I think UBI is feasible not so much because of productivity gains due to automation, but because of the ever-declining costs of providing an acceptable standard of living. An excellent, recent example of this is Apis Cor’s house printer.

On the one hand: This technology might end up putting a lot of construction workers out of jobs. While you’ll still need workers for big buildings and the like, simple 1-2 person houses can probably be built quickly, and very cheaply, as a result of this innovation.

But on the flip-side, the cost of houses will plummet. You may not need to work for 20 years to pay off a mortgage for a house that only costs $10k to build. While construction workers might be worried about this, the people who should be a lot more worried are ones with heavy investments in residential development companies 😉

I like to imagine a future unconstrained by urbanization. Cities are where the opportunities are – the best jobs are in cities, the best entertainment, the best healthcare, and overall, the best opportunities to live a good life. This is because it’s a lot easier, with the current limitations, to pile a lot of services into one place.

I don’t believe civilization needs to be so centralized, though. If you could get the same quality of food, healthcare, entertainment and job opportunity in an area 200km outside a major city, plus it was cheaper to live there – wouldn’t you?

And there may come a time when we have to. Most major cities (and by extension, most of the world’s population) are located relatively close to a coastline. Historically, cities were founded and grew near coastlines because those afforded the best opportunities for global trade.

Well, that’s under threat. Depending on who you believe, climate change is either a myth, or it’s a reality already underway – and one of the most dire consequences will be the rise of the ocean level. Which, if that happens, will start to make the large, coastal cities unlivable.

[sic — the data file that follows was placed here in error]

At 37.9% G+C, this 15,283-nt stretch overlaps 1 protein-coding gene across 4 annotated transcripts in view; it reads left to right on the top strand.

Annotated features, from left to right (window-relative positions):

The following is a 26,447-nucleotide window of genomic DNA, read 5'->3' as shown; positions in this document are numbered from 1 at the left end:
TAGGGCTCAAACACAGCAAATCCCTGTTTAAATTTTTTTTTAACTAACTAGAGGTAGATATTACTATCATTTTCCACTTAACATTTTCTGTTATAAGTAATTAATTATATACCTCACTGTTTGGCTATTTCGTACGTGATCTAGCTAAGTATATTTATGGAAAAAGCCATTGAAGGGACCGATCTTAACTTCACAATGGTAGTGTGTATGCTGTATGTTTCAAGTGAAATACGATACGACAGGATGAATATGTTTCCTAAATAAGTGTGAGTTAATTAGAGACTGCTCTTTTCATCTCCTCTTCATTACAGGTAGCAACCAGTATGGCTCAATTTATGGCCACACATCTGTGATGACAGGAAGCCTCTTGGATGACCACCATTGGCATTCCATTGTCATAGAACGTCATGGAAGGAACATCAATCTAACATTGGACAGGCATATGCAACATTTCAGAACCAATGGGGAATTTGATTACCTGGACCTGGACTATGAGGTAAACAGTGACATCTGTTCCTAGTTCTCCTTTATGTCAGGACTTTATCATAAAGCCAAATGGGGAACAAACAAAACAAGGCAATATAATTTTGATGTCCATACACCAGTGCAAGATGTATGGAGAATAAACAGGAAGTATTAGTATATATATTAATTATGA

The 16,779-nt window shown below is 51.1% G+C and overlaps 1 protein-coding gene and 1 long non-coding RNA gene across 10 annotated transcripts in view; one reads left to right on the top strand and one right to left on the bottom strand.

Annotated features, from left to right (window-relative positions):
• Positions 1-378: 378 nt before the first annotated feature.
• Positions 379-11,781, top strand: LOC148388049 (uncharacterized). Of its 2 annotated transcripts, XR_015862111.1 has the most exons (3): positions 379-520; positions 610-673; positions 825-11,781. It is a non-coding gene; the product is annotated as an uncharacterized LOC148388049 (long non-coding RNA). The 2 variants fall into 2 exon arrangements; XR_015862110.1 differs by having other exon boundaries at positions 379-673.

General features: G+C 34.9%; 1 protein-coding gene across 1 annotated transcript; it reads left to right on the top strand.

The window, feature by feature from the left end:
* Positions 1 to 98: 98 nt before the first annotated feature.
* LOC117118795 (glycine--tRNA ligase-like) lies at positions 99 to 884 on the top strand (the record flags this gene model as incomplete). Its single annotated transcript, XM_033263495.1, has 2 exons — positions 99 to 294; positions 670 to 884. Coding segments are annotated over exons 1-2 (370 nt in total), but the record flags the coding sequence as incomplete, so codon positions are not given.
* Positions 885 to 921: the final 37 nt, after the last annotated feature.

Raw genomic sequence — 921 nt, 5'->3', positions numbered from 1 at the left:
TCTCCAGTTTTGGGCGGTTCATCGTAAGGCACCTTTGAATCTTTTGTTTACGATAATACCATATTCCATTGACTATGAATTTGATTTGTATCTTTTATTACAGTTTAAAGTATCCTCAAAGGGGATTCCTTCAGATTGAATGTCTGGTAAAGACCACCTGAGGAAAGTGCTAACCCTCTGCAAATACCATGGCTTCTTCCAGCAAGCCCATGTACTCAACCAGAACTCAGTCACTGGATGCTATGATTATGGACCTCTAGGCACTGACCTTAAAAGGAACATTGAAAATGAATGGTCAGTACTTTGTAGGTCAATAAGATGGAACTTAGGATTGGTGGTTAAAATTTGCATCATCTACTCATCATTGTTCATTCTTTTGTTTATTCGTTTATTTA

We will be forced to start again – massive inland migrations, the design of new cities, infrastructure and services to support the population, while simultaneously ensuring people have a shot at an acceptable standard of living. With the lessons we’re learning today, I imagine those cities (and societies) will look very different.

Between the work of engineers like Maurice and researchers like Federico, I’m optimistic that we’ll be well-equipped to meet those challenges in future.

The Rooms Are Made Of Death

Many years ago, in a Game far far away, I had a bit of cash to spend (and absolutely no idea what to spend it on), so I wandered over to their discount bargain DVD bin and started poking through it. As I recall, I bought exactly 3 DVDs that day. Two of them are forever lost to me – because that was the day I discovered the Cube universe.

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Seriously, what teenager sees a cover like this and ISN’T curious?

At this point I think I’ve seen just about every trope there is, retold in hundreds of different ways. I have yet to see Fast and Furious: Middle Ages, with horse-drifting and choirs of singing inn-wenches though, but that’s probably something Hollywood would do if given the budget.